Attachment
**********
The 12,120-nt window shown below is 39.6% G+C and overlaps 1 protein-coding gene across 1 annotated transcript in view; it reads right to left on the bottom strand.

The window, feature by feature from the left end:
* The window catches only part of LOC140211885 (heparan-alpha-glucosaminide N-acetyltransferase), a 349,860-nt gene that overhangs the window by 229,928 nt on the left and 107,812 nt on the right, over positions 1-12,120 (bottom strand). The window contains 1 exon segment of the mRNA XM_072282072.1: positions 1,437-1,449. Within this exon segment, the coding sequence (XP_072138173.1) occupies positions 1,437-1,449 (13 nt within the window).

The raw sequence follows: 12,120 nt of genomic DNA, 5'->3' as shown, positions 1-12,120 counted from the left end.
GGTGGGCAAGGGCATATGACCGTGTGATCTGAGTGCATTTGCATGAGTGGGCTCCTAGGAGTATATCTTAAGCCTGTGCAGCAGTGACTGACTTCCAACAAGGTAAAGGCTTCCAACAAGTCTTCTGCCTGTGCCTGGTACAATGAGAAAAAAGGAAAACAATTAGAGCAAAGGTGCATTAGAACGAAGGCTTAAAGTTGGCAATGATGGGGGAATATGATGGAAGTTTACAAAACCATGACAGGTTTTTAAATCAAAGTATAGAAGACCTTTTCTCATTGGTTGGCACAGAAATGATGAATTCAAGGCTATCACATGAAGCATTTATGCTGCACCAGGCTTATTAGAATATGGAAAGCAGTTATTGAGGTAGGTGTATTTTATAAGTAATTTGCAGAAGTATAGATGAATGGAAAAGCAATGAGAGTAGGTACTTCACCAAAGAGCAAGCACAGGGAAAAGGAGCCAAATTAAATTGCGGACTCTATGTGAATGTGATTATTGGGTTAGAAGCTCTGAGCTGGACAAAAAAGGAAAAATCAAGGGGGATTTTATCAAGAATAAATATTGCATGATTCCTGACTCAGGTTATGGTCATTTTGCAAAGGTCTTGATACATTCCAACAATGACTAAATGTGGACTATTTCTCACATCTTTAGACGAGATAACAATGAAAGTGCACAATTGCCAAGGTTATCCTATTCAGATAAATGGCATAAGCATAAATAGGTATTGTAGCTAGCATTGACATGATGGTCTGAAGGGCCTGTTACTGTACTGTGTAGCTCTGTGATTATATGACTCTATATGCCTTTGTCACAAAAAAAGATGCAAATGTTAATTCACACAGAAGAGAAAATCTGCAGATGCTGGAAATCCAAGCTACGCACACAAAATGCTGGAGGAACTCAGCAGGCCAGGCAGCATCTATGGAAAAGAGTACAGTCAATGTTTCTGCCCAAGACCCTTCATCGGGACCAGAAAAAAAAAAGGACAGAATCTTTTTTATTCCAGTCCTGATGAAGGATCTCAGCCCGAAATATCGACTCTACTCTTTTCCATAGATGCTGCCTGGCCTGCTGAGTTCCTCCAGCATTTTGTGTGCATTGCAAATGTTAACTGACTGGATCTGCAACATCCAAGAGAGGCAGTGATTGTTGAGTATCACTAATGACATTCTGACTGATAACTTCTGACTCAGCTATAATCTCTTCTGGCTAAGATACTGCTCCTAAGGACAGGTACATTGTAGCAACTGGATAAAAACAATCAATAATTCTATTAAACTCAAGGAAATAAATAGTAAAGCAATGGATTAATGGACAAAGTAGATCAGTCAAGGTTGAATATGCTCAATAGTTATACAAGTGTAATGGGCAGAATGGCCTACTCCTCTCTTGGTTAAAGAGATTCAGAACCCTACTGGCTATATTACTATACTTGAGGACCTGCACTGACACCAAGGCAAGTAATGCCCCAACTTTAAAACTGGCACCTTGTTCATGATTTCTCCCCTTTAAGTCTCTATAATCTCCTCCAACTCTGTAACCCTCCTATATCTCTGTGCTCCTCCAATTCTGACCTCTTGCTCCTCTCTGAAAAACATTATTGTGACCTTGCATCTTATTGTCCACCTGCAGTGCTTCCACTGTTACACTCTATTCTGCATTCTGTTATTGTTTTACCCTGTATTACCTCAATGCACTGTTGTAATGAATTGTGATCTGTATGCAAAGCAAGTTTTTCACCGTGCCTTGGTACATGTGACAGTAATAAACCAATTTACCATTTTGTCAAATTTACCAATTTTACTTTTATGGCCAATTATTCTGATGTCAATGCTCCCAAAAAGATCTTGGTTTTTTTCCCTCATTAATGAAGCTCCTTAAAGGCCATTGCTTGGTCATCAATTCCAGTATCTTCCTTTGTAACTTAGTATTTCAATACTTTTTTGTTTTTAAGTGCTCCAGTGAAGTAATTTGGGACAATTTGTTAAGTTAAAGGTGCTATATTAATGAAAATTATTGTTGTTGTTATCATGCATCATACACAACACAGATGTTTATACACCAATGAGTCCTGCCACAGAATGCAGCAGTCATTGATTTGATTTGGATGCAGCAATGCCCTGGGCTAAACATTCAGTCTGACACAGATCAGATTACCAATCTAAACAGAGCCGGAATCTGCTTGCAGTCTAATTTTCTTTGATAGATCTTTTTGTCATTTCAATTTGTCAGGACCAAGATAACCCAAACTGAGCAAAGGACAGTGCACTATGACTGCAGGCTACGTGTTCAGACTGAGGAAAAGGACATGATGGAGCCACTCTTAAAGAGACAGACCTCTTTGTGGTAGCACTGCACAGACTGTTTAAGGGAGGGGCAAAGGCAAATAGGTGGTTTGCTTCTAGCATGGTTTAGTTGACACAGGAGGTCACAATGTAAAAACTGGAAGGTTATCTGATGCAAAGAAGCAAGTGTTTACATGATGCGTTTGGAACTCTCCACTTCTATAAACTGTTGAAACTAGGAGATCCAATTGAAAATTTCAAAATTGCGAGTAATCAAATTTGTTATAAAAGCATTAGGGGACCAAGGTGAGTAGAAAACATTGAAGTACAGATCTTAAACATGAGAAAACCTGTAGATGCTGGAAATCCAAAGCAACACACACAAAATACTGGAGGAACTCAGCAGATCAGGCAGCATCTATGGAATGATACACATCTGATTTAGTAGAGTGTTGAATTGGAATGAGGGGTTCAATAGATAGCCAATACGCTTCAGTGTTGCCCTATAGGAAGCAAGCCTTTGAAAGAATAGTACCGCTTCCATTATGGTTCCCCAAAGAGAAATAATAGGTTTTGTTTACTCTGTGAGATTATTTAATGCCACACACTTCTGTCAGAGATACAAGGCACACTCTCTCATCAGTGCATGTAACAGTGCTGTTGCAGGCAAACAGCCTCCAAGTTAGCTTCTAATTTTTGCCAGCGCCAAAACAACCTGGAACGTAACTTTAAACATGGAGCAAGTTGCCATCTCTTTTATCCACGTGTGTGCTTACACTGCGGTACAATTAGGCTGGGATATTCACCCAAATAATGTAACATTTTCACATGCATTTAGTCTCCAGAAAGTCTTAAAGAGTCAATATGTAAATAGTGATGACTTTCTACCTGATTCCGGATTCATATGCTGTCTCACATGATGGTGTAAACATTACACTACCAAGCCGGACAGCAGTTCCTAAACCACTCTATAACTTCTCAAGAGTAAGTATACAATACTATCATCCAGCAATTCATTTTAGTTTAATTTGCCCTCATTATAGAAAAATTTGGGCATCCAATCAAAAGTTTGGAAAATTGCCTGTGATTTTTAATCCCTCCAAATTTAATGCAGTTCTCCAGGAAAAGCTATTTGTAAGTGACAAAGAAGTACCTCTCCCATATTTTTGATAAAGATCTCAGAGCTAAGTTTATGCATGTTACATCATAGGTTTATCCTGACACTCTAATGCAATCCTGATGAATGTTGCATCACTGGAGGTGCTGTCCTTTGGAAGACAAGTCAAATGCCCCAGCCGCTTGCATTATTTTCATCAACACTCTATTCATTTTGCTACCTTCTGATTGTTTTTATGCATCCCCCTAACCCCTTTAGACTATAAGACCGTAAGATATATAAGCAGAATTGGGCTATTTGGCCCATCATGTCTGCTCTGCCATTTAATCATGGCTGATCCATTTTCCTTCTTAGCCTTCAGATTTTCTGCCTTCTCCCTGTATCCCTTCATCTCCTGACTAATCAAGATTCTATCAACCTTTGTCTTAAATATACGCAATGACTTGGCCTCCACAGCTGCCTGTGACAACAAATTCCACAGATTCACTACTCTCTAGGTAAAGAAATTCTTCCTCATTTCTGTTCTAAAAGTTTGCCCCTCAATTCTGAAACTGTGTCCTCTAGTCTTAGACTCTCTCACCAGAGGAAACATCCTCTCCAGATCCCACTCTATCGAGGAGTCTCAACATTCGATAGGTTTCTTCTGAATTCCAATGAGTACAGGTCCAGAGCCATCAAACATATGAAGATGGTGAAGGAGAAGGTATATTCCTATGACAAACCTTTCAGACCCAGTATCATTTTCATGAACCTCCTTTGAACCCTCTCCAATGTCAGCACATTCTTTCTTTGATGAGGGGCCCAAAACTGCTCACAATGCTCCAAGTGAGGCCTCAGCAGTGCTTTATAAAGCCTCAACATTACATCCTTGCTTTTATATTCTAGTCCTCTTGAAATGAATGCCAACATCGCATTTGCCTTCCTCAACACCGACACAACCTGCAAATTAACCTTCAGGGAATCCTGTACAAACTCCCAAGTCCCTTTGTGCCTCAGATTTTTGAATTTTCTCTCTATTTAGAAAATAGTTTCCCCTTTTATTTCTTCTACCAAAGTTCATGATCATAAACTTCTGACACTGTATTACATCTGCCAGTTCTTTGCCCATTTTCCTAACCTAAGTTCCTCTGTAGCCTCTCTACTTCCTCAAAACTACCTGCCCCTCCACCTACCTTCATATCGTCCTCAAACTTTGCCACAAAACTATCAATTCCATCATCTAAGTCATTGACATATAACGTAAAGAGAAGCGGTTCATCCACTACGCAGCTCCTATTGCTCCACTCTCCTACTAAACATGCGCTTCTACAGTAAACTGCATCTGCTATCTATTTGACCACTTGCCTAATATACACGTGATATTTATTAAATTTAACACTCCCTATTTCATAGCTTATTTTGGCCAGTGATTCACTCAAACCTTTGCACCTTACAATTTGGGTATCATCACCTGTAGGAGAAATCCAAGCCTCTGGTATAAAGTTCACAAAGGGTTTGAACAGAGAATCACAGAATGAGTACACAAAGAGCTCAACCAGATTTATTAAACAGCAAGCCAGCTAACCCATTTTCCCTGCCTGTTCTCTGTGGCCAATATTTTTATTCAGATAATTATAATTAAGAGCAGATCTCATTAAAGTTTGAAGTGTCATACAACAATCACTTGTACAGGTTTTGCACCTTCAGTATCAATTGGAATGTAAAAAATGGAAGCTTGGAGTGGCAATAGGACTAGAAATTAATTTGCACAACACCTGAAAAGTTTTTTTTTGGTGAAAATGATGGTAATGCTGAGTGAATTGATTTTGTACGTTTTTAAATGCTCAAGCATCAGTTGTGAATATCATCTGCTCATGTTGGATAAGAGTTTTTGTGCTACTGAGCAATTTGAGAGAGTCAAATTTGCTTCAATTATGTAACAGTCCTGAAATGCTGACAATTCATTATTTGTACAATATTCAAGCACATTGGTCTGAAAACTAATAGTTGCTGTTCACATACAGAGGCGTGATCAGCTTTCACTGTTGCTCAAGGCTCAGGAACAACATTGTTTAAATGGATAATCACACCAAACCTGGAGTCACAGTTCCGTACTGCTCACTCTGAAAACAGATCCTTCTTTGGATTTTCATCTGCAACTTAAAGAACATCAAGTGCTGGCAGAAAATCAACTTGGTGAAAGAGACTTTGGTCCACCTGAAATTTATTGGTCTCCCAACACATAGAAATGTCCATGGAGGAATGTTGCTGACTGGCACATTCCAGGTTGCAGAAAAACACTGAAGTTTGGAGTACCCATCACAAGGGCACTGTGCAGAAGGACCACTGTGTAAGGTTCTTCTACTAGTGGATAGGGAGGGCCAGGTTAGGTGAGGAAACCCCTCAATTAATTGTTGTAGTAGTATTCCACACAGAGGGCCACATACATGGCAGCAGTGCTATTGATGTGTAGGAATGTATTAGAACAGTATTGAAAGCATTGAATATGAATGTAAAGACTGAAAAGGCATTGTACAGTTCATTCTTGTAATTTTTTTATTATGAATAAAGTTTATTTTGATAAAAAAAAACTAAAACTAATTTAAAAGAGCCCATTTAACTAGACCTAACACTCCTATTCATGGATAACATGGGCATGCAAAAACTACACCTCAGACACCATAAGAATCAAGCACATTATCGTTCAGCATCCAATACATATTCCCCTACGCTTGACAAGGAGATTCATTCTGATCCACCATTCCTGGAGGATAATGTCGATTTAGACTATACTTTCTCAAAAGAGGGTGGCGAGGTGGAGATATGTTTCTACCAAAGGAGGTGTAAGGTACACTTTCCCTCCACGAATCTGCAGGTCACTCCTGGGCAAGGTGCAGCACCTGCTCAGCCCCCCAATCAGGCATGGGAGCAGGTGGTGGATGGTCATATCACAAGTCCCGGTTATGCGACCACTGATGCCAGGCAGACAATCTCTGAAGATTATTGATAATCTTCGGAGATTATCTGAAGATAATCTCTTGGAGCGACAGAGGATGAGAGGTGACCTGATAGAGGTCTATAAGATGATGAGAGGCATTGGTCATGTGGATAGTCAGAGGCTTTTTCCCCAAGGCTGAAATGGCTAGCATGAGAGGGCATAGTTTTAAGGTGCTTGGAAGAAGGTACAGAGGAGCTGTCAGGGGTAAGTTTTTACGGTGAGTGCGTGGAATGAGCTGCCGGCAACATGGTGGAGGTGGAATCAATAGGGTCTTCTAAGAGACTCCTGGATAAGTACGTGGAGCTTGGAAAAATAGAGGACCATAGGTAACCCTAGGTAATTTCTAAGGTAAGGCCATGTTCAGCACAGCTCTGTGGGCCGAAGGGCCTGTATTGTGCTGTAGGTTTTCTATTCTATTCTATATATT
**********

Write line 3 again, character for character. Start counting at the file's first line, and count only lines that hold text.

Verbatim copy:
* The window catches only part of LOC140211885 (heparan-alpha-glucosaminide N-acetyltransferase), a 349,860-nt gene that overhangs the window by 229,928 nt on the left and 107,812 nt on the right, over positions 1-12,120 (bottom strand). The window contains 1 exon segment of the mRNA XM_072282072.1: positions 1,437-1,449. Within this exon segment, the coding sequence (XP_072138173.1) occupies positions 1,437-1,449 (13 nt within the window).